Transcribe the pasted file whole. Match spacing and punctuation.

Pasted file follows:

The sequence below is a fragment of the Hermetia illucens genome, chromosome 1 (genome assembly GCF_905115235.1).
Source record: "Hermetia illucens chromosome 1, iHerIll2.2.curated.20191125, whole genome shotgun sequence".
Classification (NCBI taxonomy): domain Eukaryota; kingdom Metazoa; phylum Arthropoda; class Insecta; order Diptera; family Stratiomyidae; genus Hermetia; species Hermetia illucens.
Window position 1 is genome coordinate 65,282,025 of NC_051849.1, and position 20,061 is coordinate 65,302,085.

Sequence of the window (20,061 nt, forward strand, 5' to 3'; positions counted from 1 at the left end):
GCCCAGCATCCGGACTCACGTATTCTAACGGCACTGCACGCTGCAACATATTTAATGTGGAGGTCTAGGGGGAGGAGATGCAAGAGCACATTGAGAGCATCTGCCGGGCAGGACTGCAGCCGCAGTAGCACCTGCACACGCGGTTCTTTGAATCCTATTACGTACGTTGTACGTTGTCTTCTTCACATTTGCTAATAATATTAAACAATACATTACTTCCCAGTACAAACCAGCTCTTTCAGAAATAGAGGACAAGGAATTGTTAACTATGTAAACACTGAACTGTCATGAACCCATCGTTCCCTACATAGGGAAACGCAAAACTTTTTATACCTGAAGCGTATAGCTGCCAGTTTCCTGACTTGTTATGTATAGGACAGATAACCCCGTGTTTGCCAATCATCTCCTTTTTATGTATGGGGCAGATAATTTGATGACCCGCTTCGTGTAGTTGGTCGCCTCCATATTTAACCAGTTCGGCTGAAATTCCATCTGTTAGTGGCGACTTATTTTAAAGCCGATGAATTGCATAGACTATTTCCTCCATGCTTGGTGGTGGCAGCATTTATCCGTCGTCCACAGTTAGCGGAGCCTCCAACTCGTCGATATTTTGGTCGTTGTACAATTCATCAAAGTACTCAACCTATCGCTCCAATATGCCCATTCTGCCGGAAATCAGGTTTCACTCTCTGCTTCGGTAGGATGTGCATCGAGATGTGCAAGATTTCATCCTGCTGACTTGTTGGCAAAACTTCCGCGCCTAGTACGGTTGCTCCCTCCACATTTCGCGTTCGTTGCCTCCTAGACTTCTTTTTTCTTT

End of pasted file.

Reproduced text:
The sequence below is a fragment of the Hermetia illucens genome, chromosome 1 (genome assembly GCF_905115235.1).
Source record: "Hermetia illucens chromosome 1, iHerIll2.2.curated.20191125, whole genome shotgun sequence".
Classification (NCBI taxonomy): domain Eukaryota; kingdom Metazoa; phylum Arthropoda; class Insecta; order Diptera; family Stratiomyidae; genus Hermetia; species Hermetia illucens.
Window position 1 is genome coordinate 65,282,025 of NC_051849.1, and position 20,061 is coordinate 65,302,085.

Sequence of the window (20,061 nt, forward strand, 5' to 3'; positions counted from 1 at the left end):
GCCCAGCATCCGGACTCACGTATTCTAACGGCACTGCACGCTGCAACATATTTAATGTGGAGGTCTAGGGGGAGGAGATGCAAGAGCACATTGAGAGCATCTGCCGGGCAGGACTGCAGCCGCAGTAGCACCTGCACACGCGGTTCTTTGAATCCTATTACGTACGTTGTACGTTGTCTTCTTCACATTTGCTAATAATATTAAACAATACATTACTTCCCAGTACAAACCAGCTCTTTCAGAAATAGAGGACAAGGAATTGTTAACTATGTAAACACTGAACTGTCATGAACCCATCGTTCCCTACATAGGGAAACGCAAAACTTTTTATACCTGAAGCGTATAGCTGCCAGTTTCCTGACTTGTTATGTATAGGACAGATAACCCCGTGTTTGCCAATCATCTCCTTTTTATGTATGGGGCAGATAATTTGATGACCCGCTTCGTGTAGTTGGTCGCCTCCATATTTAACCAGTTCGGCTGAAATTCCATCTGTTAGTGGCGACTTATTTTAAAGCCGATGAATTGCATAGACTATTTCCTCCATGCTTGGTGGTGGCAGCATTTATCCGTCGTCCACAGTTAGCGGAGCCTCCAACTCGTCGATATTTTGGTCGTTGTACAATTCATCAAAGTACTCAACCTATCGCTCCAATATGCCCATTCTGCCGGAAATCAGGTTTCACTCTCTGCTTCGGTAGGATGTGCATCGAGATGTGCAAGATTTCATCCTGCTGACTTGTTGGCAAAACTTCCGCGCCTAGTACGGTTGCTCCCTCCACATTTCGCGTTCGTTGCCTCCTAGACTTCTTTTTTCTTT